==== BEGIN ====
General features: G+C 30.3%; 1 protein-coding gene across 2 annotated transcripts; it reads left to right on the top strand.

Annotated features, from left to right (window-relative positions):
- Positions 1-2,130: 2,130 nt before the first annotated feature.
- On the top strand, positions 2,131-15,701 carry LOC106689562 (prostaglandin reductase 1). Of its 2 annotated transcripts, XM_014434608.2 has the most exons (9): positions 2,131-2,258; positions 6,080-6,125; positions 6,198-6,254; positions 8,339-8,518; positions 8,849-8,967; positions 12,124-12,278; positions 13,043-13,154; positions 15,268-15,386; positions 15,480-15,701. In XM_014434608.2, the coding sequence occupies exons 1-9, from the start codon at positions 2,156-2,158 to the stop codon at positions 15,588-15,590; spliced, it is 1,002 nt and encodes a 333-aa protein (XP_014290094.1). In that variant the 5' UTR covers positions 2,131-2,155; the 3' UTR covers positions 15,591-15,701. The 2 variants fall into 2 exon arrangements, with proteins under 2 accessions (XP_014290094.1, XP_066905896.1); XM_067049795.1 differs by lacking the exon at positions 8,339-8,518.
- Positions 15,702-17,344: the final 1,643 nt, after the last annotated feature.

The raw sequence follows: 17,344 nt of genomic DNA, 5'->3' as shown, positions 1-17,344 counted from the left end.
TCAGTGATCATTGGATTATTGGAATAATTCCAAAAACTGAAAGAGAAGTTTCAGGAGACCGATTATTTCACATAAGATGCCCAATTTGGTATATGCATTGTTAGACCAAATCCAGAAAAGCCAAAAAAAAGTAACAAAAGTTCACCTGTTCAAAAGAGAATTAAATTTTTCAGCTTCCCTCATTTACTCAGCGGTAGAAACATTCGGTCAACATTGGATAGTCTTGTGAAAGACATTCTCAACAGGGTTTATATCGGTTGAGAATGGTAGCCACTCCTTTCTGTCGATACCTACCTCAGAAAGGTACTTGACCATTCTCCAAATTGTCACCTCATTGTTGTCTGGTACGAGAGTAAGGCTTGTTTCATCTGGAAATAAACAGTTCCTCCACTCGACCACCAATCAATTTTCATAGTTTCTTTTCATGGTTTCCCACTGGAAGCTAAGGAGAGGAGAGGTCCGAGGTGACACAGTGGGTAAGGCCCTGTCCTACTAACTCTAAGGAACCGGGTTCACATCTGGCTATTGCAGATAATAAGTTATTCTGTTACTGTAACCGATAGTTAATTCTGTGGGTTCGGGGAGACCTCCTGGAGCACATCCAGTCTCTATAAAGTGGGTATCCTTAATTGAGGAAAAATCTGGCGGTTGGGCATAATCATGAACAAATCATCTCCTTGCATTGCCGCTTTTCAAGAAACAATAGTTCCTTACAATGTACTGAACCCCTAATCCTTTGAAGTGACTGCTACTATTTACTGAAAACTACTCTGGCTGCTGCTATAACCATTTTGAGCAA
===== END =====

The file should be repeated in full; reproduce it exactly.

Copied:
General features: G+C 30.3%; 1 protein-coding gene across 2 annotated transcripts; it reads left to right on the top strand.

Annotated features, from left to right (window-relative positions):
- Positions 1-2,130: 2,130 nt before the first annotated feature.
- On the top strand, positions 2,131-15,701 carry LOC106689562 (prostaglandin reductase 1). Of its 2 annotated transcripts, XM_014434608.2 has the most exons (9): positions 2,131-2,258; positions 6,080-6,125; positions 6,198-6,254; positions 8,339-8,518; positions 8,849-8,967; positions 12,124-12,278; positions 13,043-13,154; positions 15,268-15,386; positions 15,480-15,701. In XM_014434608.2, the coding sequence occupies exons 1-9, from the start codon at positions 2,156-2,158 to the stop codon at positions 15,588-15,590; spliced, it is 1,002 nt and encodes a 333-aa protein (XP_014290094.1). In that variant the 5' UTR covers positions 2,131-2,155; the 3' UTR covers positions 15,591-15,701. The 2 variants fall into 2 exon arrangements, with proteins under 2 accessions (XP_014290094.1, XP_066905896.1); XM_067049795.1 differs by lacking the exon at positions 8,339-8,518.
- Positions 15,702-17,344: the final 1,643 nt, after the last annotated feature.

The raw sequence follows: 17,344 nt of genomic DNA, 5'->3' as shown, positions 1-17,344 counted from the left end.
TCAGTGATCATTGGATTATTGGAATAATTCCAAAAACTGAAAGAGAAGTTTCAGGAGACCGATTATTTCACATAAGATGCCCAATTTGGTATATGCATTGTTAGACCAAATCCAGAAAAGCCAAAAAAAAGTAACAAAAGTTCACCTGTTCAAAAGAGAATTAAATTTTTCAGCTTCCCTCATTTACTCAGCGGTAGAAACATTCGGTCAACATTGGATAGTCTTGTGAAAGACATTCTCAACAGGGTTTATATCGGTTGAGAATGGTAGCCACTCCTTTCTGTCGATACCTACCTCAGAAAGGTACTTGACCATTCTCCAAATTGTCACCTCATTGTTGTCTGGTACGAGAGTAAGGCTTGTTTCATCTGGAAATAAACAGTTCCTCCACTCGACCACCAATCAATTTTCATAGTTTCTTTTCATGGTTTCCCACTGGAAGCTAAGGAGAGGAGAGGTCCGAGGTGACACAGTGGGTAAGGCCCTGTCCTACTAACTCTAAGGAACCGGGTTCACATCTGGCTATTGCAGATAATAAGTTATTCTGTTACTGTAACCGATAGTTAATTCTGTGGGTTCGGGGAGACCTCCTGGAGCACATCCAGTCTCTATAAAGTGGGTATCCTTAATTGAGGAAAAATCTGGCGGTTGGGCATAATCATGAACAAATCATCTCCTTGCATTGCCGCTTTTCAAGAAACAATAGTTCCTTACAATGTACTGAACCCCTAATCCTTTGAAGTGACTGCTACTATTTACTGAAAACTACTCTGGCTGCTGCTATAACCATTTTGAGCAA